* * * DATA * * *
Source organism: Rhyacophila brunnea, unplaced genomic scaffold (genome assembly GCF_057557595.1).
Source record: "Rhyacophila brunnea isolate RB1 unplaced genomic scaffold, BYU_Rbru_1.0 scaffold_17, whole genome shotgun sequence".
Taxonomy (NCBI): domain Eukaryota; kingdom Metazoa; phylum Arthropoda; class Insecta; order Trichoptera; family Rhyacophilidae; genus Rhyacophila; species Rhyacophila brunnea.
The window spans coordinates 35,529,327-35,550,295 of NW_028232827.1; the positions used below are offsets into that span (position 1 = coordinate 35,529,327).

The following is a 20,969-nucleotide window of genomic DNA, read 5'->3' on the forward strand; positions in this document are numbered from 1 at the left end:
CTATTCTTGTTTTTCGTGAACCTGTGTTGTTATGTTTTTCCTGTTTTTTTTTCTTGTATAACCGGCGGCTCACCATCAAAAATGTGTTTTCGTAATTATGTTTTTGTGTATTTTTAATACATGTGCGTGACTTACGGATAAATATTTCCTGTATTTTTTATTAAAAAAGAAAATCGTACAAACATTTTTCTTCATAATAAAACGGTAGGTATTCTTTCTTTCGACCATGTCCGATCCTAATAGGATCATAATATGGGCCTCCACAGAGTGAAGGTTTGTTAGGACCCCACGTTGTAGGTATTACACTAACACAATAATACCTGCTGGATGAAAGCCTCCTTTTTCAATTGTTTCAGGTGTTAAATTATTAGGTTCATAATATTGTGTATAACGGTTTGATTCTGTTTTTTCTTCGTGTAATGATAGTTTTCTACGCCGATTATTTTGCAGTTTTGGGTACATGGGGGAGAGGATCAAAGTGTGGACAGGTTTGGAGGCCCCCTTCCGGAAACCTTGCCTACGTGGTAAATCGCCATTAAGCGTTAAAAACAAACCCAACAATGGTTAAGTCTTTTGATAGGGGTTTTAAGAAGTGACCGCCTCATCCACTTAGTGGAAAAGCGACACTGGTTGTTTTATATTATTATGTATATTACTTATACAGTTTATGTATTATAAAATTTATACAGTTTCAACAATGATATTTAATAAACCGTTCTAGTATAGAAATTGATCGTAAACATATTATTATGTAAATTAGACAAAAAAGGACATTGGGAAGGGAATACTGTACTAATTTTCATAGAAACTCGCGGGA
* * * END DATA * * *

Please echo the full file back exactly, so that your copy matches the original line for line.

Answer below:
Source organism: Rhyacophila brunnea, unplaced genomic scaffold (genome assembly GCF_057557595.1).
Source record: "Rhyacophila brunnea isolate RB1 unplaced genomic scaffold, BYU_Rbru_1.0 scaffold_17, whole genome shotgun sequence".
Taxonomy (NCBI): domain Eukaryota; kingdom Metazoa; phylum Arthropoda; class Insecta; order Trichoptera; family Rhyacophilidae; genus Rhyacophila; species Rhyacophila brunnea.
The window spans coordinates 35,529,327-35,550,295 of NW_028232827.1; the positions used below are offsets into that span (position 1 = coordinate 35,529,327).

The following is a 20,969-nucleotide window of genomic DNA, read 5'->3' on the forward strand; positions in this document are numbered from 1 at the left end:
CTATTCTTGTTTTTCGTGAACCTGTGTTGTTATGTTTTTCCTGTTTTTTTTTCTTGTATAACCGGCGGCTCACCATCAAAAATGTGTTTTCGTAATTATGTTTTTGTGTATTTTTAATACATGTGCGTGACTTACGGATAAATATTTCCTGTATTTTTTATTAAAAAAGAAAATCGTACAAACATTTTTCTTCATAATAAAACGGTAGGTATTCTTTCTTTCGACCATGTCCGATCCTAATAGGATCATAATATGGGCCTCCACAGAGTGAAGGTTTGTTAGGACCCCACGTTGTAGGTATTACACTAACACAATAATACCTGCTGGATGAAAGCCTCCTTTTTCAATTGTTTCAGGTGTTAAATTATTAGGTTCATAATATTGTGTATAACGGTTTGATTCTGTTTTTTCTTCGTGTAATGATAGTTTTCTACGCCGATTATTTTGCAGTTTTGGGTACATGGGGGAGAGGATCAAAGTGTGGACAGGTTTGGAGGCCCCCTTCCGGAAACCTTGCCTACGTGGTAAATCGCCATTAAGCGTTAAAAACAAACCCAACAATGGTTAAGTCTTTTGATAGGGGTTTTAAGAAGTGACCGCCTCATCCACTTAGTGGAAAAGCGACACTGGTTGTTTTATATTATTATGTATATTACTTATACAGTTTATGTATTATAAAATTTATACAGTTTCAACAATGATATTTAATAAACCGTTCTAGTATAGAAATTGATCGTAAACATATTATTATGTAAATTAGACAAAAAAGGACATTGGGAAGGGAATACTGTACTAATTTTCATAGAAACTCGCGGGA